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“L’Heure Espagnole,” Le Monde Musical 32, nos. 23 and 24 (December 1921): 382-83 (excerpt)

Published online by Cambridge University Press:  15 October 2020

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Summary

Concerts Reviewed

December 1921

L’Heure espagnole, Maurice Ravel

It is impossible to imagine a play more subtly written or more wittily accomplished than Mr. Franc-Nohain’s. The personalities are drawn in a few words and the respective situations of the characters are shown with a delicacy … that does not prevent clarity.

The first scene presents the clockmaker Torquemada, a ridiculous, svelte little man, and the muleteer Ramiro, a little dull and clumsy, but likeable and solid. The latter has come to have his watch repaired (leading to a hilarious speech), but the conversation of the two men is interrupted by Concepcion, Torquemada's wife. She reminds him that his duties as municipal clockmaker require his presence elsewhere. The way she speaks to him is enough to make understood in what paltry esteem she holds her husband, and for what reasons! Torquemada leaves, asking Ramiro to await his return. Annoyed by this inopportune presence, Concepcion thinks of having the placid and complacent muleteer move one of the two large clocks that frame the workbench into her bedroom. In fact, scarcely has he left, carrying one of them, but Gonzalve, a young poet awaited with determined and unconcealed impatience, arrives; he is soon hidden in the second clock by Concepcion, who hears Ramiro coming down and dreams up this ingenious means of arranging for herself the longed-for tête-à-tête.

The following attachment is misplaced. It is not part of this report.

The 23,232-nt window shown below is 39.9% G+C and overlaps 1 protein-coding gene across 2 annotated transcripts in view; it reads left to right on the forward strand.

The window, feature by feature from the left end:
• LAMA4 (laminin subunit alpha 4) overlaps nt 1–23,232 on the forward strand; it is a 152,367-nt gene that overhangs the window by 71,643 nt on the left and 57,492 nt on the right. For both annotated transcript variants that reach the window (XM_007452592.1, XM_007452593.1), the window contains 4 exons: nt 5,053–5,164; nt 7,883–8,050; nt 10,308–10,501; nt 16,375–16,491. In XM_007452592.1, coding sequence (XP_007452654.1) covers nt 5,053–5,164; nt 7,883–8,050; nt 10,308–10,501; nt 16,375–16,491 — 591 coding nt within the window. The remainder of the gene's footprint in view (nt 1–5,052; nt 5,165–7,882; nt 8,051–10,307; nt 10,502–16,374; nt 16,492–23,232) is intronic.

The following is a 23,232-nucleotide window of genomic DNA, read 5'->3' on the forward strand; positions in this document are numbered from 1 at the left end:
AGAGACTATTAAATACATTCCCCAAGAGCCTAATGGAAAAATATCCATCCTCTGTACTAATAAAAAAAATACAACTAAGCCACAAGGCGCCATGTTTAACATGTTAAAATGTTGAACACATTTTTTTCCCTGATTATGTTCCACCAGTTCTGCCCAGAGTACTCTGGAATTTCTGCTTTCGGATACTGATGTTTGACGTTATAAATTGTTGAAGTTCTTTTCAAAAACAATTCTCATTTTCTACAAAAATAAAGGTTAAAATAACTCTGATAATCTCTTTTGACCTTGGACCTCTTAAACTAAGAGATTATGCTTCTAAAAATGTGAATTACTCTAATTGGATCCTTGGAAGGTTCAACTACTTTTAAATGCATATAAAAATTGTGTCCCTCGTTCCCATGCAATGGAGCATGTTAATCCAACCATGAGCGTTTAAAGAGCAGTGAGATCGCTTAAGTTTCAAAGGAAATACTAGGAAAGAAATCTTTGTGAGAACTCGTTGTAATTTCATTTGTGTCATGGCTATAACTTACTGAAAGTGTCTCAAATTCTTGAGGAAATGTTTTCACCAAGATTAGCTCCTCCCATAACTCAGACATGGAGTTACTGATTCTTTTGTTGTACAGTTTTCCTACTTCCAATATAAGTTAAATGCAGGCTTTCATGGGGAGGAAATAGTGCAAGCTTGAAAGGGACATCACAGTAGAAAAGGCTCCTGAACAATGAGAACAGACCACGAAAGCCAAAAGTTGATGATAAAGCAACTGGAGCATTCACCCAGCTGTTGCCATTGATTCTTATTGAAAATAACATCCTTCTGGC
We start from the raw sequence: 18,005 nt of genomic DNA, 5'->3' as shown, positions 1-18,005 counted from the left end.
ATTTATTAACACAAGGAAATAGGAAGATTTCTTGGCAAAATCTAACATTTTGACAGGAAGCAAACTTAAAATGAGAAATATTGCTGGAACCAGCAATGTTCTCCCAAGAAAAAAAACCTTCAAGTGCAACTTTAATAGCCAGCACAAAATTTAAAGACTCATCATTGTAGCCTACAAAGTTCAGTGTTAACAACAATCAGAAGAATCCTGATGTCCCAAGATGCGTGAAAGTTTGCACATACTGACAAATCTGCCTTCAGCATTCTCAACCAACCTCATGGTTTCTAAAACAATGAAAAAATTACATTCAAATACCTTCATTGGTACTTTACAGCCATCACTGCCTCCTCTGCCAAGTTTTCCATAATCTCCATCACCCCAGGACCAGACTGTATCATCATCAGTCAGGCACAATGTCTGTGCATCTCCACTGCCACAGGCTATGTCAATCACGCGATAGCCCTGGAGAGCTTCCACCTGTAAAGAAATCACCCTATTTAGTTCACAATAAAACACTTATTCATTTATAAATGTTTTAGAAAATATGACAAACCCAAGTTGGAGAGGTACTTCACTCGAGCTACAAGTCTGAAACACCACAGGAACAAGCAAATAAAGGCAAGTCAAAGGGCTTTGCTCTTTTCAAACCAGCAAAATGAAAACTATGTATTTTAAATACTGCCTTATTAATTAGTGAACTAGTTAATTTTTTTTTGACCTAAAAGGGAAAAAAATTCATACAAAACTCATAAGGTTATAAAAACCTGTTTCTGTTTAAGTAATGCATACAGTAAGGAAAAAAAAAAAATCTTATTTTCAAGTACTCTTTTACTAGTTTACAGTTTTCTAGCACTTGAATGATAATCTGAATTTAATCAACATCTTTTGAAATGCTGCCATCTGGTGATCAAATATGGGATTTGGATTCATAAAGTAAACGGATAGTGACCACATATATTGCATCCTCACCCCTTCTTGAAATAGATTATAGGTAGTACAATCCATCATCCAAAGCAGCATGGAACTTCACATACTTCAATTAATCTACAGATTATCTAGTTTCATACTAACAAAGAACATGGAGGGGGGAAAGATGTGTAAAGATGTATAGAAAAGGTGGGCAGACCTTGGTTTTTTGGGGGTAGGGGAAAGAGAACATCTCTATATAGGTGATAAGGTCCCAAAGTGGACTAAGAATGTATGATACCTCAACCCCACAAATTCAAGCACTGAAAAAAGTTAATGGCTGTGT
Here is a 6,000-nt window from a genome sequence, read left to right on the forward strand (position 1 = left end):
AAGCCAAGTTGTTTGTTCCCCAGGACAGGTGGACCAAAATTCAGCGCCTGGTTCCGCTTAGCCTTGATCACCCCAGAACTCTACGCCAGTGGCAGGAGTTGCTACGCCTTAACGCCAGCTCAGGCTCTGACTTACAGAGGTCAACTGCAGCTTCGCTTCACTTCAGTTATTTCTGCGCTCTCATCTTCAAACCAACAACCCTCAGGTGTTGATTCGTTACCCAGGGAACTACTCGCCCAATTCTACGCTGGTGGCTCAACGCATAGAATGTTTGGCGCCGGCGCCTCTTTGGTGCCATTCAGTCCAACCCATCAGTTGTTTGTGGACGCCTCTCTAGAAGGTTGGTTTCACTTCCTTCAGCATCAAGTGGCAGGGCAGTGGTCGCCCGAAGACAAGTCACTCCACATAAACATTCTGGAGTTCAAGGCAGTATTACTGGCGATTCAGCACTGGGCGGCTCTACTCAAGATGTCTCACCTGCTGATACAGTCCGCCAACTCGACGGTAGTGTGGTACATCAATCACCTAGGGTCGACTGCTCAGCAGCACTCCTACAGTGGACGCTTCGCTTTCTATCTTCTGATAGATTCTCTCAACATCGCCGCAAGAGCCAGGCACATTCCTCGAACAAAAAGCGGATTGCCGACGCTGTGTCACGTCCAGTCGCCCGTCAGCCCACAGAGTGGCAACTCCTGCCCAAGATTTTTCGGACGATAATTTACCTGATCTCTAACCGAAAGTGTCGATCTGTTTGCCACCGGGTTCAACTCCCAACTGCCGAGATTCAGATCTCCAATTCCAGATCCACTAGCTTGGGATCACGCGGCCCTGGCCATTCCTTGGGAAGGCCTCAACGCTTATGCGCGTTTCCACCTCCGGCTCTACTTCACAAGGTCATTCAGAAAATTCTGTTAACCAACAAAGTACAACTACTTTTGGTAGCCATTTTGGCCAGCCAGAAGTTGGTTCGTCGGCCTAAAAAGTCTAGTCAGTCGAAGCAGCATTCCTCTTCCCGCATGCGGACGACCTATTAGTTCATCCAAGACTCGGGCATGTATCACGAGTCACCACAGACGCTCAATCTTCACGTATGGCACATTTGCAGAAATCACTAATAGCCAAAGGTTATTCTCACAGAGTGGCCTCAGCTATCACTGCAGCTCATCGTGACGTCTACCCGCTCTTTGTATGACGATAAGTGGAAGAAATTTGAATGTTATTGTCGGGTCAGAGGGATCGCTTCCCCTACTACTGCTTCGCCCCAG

And from this point onward, everything will revolve around the two clocks—one containing Gonzalve, and the other containing Inigo, the fat financier who has meanwhile arrived to pay his court—which will be carried in turn, again and again, with the same casualness by the indefatigable Ramiro, who, after having thus facilitated the successive and disappointing conversations between Concepcion and her suitors, will finish by climbing the stairs a final time, but … without a clock and accompanied by Concepcion!

Torquemada comes home in the meantime, and in his shop finds Gonzalve, a little speechless, and Inigo, who is prevented by his girth from getting out of the singular shelter that he had so much trouble getting into: he takes advantage of the situation in order to sell them the two clocks.

Type
Chapter
Information
Nadia Boulanger
Thoughts on Music
, pp. 175 - 179
Publisher: Boydell & Brewer
Print publication year: 2020

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